THE LOBBY….Is New Republic editor-in-chief Marty Peretz one of the most grating writers on the planet? You bet. Is he a grating racist writer as well? It sure seems like it, but since I do my best to avoid reading anything he writes I’m not in the best position to say. However, if you’re interested in further opinions on this subject check out Chait, Yglesias, Greenwald, and Klein. And Ogged, who says:

Yglesias deserves a ton of credit for taking on Peretz and people who are quick to charge anti-semitism. Only a smart, tough Jew could have done it, and Yglesias has been up to the task.

Right. But this is kid stuff. Discussing Marty Peretz’s personal demons is certainly entertaining for us onlookers, but what started this whole fracas was Matt’s original column, which defended Wesley Clark’s belief that war with Iran is becoming increasingly inevitable because, even though the broad Jewish community is divided on the issue, “there is so much pressure being channeled from the New York money people to the office seekers.” Matt concurs that the Jewish community is divided, and goes on to back Clark on the issue of rich money men as well:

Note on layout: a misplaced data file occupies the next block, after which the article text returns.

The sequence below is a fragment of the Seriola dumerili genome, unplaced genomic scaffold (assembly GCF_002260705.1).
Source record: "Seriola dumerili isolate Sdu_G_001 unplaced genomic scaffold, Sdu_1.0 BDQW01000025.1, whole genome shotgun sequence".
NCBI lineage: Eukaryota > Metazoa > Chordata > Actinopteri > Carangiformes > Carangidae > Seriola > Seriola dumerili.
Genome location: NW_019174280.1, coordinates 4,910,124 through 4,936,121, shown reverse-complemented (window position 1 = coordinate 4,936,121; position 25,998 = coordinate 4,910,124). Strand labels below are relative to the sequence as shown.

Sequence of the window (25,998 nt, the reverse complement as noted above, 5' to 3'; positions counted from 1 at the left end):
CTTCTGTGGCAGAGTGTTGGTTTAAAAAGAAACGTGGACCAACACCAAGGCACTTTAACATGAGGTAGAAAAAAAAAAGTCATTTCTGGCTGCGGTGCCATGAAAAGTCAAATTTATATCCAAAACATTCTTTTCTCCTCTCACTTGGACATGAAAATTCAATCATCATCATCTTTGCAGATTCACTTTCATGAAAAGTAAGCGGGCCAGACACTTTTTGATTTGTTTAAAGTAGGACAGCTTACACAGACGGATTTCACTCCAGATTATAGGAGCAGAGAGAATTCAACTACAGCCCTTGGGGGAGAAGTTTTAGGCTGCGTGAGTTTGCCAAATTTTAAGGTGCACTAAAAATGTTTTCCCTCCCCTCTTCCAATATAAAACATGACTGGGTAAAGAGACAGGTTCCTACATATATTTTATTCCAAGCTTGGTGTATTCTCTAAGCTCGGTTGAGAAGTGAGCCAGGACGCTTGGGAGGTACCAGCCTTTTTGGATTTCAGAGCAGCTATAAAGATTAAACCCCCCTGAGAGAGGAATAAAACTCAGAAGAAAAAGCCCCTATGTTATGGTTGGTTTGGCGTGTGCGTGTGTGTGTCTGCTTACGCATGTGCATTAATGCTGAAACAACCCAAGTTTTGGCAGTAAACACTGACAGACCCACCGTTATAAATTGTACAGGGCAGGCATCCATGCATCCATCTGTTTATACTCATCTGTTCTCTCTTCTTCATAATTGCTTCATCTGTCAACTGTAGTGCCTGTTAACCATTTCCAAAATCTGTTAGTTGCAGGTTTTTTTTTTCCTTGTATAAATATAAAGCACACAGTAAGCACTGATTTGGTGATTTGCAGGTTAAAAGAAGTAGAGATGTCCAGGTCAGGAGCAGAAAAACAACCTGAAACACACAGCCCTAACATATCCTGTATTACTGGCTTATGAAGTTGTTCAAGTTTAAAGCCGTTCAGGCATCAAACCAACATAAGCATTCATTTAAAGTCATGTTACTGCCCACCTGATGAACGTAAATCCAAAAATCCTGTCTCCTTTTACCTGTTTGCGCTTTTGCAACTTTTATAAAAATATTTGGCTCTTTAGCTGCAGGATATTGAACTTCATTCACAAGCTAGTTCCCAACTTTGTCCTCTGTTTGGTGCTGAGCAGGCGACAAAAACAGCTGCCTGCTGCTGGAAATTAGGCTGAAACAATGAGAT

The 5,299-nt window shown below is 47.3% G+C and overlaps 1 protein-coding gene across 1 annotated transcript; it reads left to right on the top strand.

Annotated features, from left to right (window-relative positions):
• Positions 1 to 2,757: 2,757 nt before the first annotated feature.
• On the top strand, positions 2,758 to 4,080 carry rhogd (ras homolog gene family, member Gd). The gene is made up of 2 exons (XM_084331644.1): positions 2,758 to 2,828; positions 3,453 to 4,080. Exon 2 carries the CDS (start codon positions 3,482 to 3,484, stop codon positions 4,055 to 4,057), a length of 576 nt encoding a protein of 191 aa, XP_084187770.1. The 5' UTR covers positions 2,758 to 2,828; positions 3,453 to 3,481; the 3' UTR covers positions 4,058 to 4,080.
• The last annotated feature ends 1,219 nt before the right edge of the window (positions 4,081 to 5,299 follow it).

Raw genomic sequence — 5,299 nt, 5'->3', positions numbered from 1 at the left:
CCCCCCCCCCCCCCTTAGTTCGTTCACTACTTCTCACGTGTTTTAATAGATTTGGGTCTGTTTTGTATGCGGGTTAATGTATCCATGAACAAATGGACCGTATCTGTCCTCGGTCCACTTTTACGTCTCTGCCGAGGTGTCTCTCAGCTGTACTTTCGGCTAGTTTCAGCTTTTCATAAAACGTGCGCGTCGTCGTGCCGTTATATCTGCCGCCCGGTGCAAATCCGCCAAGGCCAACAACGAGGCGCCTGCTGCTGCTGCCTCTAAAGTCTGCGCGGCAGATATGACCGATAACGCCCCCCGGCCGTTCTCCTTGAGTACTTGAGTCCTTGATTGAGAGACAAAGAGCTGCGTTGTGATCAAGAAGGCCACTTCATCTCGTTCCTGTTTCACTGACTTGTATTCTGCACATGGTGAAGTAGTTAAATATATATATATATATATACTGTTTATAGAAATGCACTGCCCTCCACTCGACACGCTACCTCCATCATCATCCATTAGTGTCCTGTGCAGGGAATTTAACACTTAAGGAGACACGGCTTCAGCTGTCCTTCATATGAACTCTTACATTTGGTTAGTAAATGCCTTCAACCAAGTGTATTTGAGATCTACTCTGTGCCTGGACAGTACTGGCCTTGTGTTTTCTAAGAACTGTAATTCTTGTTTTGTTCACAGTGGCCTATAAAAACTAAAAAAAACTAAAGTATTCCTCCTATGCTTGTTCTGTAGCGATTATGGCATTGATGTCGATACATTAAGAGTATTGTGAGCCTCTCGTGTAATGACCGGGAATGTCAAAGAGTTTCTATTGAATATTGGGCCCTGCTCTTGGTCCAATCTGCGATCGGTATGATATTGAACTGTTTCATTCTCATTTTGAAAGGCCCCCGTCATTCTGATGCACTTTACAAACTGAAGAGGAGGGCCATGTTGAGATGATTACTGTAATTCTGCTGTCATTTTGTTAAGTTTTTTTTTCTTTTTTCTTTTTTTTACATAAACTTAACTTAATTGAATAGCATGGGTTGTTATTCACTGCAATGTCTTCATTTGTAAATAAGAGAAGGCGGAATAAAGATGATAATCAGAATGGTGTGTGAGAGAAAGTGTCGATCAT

It’s also true that most major American Jewish organizations cater to the views of extremely wealthy major donors whose political views are well to the right of the bulk of American Jews, one of the most liberal ethnic groups in the country. Furthermore, it’s true that major Jewish organizations are trying to push the country into war.

But is it? It sure seems like a topic that deserves more than some casual drive-by character assassination (e.g., “no offense, but you remind me of Charles Lindbergh,” which is very close to a Godwin’s Law violation from Jonah Goldberg). If this is really the topic at hand, then let’s hear the arguments from all sides. 5,000 words from all contestants by Monday, please.

POSTSCRIPT: I also have a related question. When Clark talked about pressure being channeled to “office seekers,” I assume he was making a claim about pressure on Democratic office seekers, who might otherwise be expected to form a stronger counterweight to hawkish Republican policy. Is this everyone else’s assumption too?